Ward B. Strong/BC Ministry of Forests, Lands
Oct. 26, 2012 --
As the Nikon Small World Competition shows, it really is a small world, after all -- a small, disgusting and occasionally creepy world that can sometimes escape our vision. Take this photo, for example, of a Dermatobia hominis larva, more commonly known as the human botfly. The black dots on the far right on the larva's body are actually its teeth, which have to be surgically removed its host.
PHOTOS: It's a Nikon Small World After All
Harold Taylor/2012 Nikon Small World Competit
This 30x close-up of a spider head might make your skin crawl at first. But try to remember that this shot is of a common house spider, so there could be a few of these little guys crawling in the space around you right now, and you might not even know it. Feel better?
Paul Appleton/University of Dundee College of
In case you've ever wondered what the inside of a mouse colon looks like, Christmas came early this year. This is it. Or at least, this is the surface of a mouse colon at 350x magnification.
Alain Bocquillon/2012 Nikon Small World Compe
Whoever thought small things were cute clearly was not acquainted with this parasitic mite. Known as Varroa destructor and seen here at 4x magnification, this mite preys on honey bees and may even play a role in colony collapse disorder.
Michael John Bridge/University of Utah HSC Co
Looking at this image, it almost appears like a rainbow-colored, slightly misshapen heart. In fact, the photo shows the eye organ inside a fruit fry larvae magnified 60x.
Geir Drange/2012 Nikon Small World Images
This photo would almost be heartwarming were it not an extreme close-up of an insect. An ant carries its larva in this 5x magnification shot.
David Maitland/2012 Nikon Small World Images
This 150x magnified shot of a mosquito head is almost enough to make you start scratching an itch you don't really have.
Walter Piorkowski/2012 Nikon Small World Imag
This newborn lynx spiderlings against what appears to be a snowy background shot at 6x magnification can send a chill down your spine that even the heaviest winter coat won't help you with.
Walter Piorkowski/2012 Nikon Small World Imag
The business end of a spider is magnified 18x in this photo.
Nikola Rahme/2012 Nikon Small World Images
A mite crawling on the eye of a Cinnabar flat beetle at 18x magnification shows the massive size different between these two insects.
So-called zombie worms -- and yes, they actually exist -- like to munch on whale bones for dinner. The creatures also use the bones for shelter. Spread throughout the world's oceans, zombie worms are quite adept at making the bones of whales and other large marine animals look like Swiss cheese.
But these worms don't have any mouthparts with which to gnaw the holes. So how do they do it? A study published in the May 1 online edition of the journal Proceedings of the Royal Society B found that rather than being "bone-drilling" worms, they're actually "bone-dissolving" worms: The worms’ skin produces acid in large quantities to break down bones.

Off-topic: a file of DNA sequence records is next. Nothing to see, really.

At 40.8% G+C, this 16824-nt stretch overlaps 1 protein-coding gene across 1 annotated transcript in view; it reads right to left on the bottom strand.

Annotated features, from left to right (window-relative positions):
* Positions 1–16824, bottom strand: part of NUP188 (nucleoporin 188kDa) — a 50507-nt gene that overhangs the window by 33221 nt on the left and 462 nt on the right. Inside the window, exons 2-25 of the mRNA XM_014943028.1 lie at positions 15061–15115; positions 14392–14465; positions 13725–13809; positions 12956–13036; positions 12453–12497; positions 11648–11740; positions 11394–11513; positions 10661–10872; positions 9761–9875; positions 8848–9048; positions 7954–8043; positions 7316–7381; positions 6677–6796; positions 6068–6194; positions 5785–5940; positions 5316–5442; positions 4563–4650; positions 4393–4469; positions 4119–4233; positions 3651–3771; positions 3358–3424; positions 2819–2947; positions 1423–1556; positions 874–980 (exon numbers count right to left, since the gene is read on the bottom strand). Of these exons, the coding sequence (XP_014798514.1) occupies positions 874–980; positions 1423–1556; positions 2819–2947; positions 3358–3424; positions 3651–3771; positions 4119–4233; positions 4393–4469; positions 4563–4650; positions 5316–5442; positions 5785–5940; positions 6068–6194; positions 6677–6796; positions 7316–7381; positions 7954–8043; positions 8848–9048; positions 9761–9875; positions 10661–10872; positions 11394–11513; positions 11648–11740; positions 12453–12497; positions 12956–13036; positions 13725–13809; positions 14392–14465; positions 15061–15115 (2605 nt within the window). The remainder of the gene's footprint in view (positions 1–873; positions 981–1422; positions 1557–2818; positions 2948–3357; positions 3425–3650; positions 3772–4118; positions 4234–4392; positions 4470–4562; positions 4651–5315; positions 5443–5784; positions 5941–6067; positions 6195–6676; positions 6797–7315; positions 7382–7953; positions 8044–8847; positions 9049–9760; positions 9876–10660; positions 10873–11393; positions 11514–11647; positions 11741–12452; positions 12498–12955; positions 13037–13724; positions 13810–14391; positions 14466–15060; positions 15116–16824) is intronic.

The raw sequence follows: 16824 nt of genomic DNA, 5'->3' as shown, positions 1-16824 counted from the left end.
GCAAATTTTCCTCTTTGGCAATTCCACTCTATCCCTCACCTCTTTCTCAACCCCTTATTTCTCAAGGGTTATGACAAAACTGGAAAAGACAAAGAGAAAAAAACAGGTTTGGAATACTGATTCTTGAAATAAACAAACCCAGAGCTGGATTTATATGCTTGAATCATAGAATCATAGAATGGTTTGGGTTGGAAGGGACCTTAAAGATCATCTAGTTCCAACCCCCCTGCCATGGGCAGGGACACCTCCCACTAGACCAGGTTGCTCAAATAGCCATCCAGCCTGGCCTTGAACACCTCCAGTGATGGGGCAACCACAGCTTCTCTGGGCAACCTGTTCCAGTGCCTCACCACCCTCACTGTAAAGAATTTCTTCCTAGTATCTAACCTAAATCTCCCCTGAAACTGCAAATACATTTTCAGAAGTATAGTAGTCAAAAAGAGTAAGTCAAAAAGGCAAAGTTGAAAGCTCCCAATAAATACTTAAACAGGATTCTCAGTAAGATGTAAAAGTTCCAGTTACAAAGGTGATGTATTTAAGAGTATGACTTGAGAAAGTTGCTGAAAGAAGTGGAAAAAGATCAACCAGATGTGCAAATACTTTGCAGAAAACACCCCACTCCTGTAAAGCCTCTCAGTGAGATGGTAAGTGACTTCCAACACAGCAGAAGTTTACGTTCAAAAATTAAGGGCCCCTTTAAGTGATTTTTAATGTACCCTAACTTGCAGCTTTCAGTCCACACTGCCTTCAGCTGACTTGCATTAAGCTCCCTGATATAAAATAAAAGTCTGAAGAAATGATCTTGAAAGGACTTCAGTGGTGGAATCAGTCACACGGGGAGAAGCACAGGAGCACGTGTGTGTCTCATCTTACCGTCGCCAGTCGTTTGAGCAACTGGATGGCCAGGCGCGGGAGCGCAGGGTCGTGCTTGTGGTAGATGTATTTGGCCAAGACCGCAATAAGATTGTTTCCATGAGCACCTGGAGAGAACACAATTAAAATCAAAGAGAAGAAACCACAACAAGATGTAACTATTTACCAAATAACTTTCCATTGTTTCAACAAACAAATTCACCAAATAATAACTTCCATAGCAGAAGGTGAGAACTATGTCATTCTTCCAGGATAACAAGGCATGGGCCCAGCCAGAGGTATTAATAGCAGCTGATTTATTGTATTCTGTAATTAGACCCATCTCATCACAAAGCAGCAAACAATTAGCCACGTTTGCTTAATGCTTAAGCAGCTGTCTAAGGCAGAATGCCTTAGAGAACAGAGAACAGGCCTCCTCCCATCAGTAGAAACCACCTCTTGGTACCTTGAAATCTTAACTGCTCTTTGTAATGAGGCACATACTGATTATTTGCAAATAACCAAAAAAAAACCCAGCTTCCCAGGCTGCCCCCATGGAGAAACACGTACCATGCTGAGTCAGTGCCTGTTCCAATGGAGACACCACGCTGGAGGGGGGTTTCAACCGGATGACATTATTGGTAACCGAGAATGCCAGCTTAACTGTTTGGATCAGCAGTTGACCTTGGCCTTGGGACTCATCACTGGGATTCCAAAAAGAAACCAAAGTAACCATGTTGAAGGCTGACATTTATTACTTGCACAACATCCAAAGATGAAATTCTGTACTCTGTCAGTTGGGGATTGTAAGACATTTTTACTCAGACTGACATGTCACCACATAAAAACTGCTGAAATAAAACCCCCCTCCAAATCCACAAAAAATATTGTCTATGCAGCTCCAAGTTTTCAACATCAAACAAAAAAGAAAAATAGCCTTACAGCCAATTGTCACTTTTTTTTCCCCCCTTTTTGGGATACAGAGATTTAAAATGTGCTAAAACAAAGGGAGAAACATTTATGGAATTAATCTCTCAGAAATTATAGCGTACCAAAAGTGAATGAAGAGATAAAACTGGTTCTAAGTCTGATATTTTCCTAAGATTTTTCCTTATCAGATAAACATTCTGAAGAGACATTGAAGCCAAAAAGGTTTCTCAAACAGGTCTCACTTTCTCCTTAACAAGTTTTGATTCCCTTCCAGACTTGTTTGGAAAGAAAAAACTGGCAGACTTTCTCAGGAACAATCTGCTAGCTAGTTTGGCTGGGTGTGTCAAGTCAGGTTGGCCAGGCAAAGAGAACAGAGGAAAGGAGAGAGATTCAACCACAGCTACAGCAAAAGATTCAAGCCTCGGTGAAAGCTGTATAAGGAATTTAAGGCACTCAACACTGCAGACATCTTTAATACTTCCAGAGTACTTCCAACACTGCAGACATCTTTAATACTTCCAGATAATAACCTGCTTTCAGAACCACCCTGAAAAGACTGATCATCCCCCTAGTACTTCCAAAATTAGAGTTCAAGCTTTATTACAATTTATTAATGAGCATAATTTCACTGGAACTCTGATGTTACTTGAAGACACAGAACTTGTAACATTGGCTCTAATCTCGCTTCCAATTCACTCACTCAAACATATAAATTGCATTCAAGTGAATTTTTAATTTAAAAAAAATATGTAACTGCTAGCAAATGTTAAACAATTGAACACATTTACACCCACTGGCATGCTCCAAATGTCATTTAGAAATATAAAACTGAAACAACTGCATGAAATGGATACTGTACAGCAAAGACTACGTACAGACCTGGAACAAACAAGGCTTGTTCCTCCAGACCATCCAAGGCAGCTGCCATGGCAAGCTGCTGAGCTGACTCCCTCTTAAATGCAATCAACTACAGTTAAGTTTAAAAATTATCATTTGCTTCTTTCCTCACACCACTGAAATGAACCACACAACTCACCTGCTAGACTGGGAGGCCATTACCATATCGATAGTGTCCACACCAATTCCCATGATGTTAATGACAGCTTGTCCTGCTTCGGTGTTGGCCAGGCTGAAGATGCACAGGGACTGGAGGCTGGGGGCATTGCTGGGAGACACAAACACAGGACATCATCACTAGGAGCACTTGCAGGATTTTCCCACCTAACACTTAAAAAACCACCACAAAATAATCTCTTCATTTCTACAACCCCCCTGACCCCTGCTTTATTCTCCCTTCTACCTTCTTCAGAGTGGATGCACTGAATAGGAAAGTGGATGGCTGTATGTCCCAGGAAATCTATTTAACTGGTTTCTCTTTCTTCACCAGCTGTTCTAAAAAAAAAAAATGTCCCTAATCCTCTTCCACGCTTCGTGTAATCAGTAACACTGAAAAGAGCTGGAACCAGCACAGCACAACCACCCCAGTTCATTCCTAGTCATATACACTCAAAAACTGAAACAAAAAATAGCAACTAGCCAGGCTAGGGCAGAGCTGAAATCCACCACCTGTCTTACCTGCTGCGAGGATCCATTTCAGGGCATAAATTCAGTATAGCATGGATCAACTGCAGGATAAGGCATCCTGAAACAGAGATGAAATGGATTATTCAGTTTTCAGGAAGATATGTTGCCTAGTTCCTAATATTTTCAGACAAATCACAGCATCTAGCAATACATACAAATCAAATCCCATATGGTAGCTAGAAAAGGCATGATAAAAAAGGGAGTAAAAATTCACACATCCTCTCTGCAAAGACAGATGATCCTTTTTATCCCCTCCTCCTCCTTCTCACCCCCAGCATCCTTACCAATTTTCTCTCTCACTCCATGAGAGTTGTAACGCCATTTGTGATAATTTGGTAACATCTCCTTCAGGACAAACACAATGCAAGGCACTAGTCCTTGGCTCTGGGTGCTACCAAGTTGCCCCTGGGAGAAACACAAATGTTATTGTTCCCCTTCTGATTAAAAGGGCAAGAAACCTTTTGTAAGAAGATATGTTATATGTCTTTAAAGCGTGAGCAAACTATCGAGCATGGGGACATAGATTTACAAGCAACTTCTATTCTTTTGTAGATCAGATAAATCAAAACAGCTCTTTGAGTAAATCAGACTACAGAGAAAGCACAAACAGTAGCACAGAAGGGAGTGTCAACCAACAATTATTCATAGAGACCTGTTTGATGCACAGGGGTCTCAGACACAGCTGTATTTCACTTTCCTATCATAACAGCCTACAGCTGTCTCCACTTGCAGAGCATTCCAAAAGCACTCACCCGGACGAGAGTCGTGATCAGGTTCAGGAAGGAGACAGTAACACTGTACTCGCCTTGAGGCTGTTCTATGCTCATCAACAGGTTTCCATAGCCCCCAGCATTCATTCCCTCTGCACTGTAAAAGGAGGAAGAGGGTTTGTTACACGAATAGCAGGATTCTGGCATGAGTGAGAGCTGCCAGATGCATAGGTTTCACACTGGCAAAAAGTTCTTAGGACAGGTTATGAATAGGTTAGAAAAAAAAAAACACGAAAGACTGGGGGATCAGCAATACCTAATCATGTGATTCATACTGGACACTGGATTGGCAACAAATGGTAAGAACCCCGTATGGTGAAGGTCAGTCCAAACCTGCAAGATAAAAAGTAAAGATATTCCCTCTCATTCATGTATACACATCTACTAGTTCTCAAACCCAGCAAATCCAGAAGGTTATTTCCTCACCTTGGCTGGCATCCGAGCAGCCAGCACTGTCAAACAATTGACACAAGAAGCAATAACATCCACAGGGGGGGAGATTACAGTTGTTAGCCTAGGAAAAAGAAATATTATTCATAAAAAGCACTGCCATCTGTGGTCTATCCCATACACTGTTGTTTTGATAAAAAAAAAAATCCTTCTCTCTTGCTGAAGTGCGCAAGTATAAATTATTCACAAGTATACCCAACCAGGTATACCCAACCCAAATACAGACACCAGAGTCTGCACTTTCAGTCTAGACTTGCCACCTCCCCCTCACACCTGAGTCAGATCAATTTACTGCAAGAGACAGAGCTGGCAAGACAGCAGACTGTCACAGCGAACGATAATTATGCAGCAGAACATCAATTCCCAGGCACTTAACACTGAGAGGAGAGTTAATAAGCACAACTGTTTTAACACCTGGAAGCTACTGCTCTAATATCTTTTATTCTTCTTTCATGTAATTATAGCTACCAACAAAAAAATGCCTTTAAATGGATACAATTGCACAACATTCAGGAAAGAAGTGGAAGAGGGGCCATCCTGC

The acid is produced by proton pumps, protein-containing structures abundant in the front end of the worm's body, said Martin Tresguerres, a marine physiologist at the Scripps Institution of Oceanography in La Jolla, Calif.
'Off the charts'
Tresguerres has studied these acid-secreting structures in many other animals, including sharks and various fish. But he hasn't seen anything like this before. "The amount of proton pumps they have is off the charts," he told OurAmazingPlanet.
The cellular mechanism used to produce the acid is nearly identical to that used in osteoclasts, the human cells that break down bone so that it can be rebuilt. Insight into how the worm dissolves bone could possibly be applied to osteoclasts, Tresguerres said. Human kidneys also contain similar proton pumps involved in processing bodily waste, he added.
Even stranger, Tresguerres said, is that the worms lack digestive systems. The study suggests the acid the worms produce frees collagen and other proteins from the whale bones, but how they are broken down and absorbed by the worms is unclear. Tresguerres, along with co-authors Sigrid Katz and Greg Rouse, think that symbiotic bacteria help the animals digest the food.
The worms were first discovered by Rouse and colleagues in 2002 off the California coast in an underwater valley called the Monterey Submarine Canyon.
There are multiple species of these zombie worms, which belong to the Osedax genus. The worms’ closest relatives, which also lack guts and mouths, inhabit deep-sea hydrothermal vents and rely on a different set of bacteria to allow them to survive in these hot and acidic conditions.
More From LiveScience:
Extreme Life on Earth: 8 Bizarre Creatures
Deep-Sea Creepy-Crawlies: Images of Acorn Worms
Gallery: Creatures from the Census of Marine Life
Copyright 2013 LiveScience, a TechMediaNetwork company. All rights reserved. This material may not be published, broadcast, rewritten or redistributed.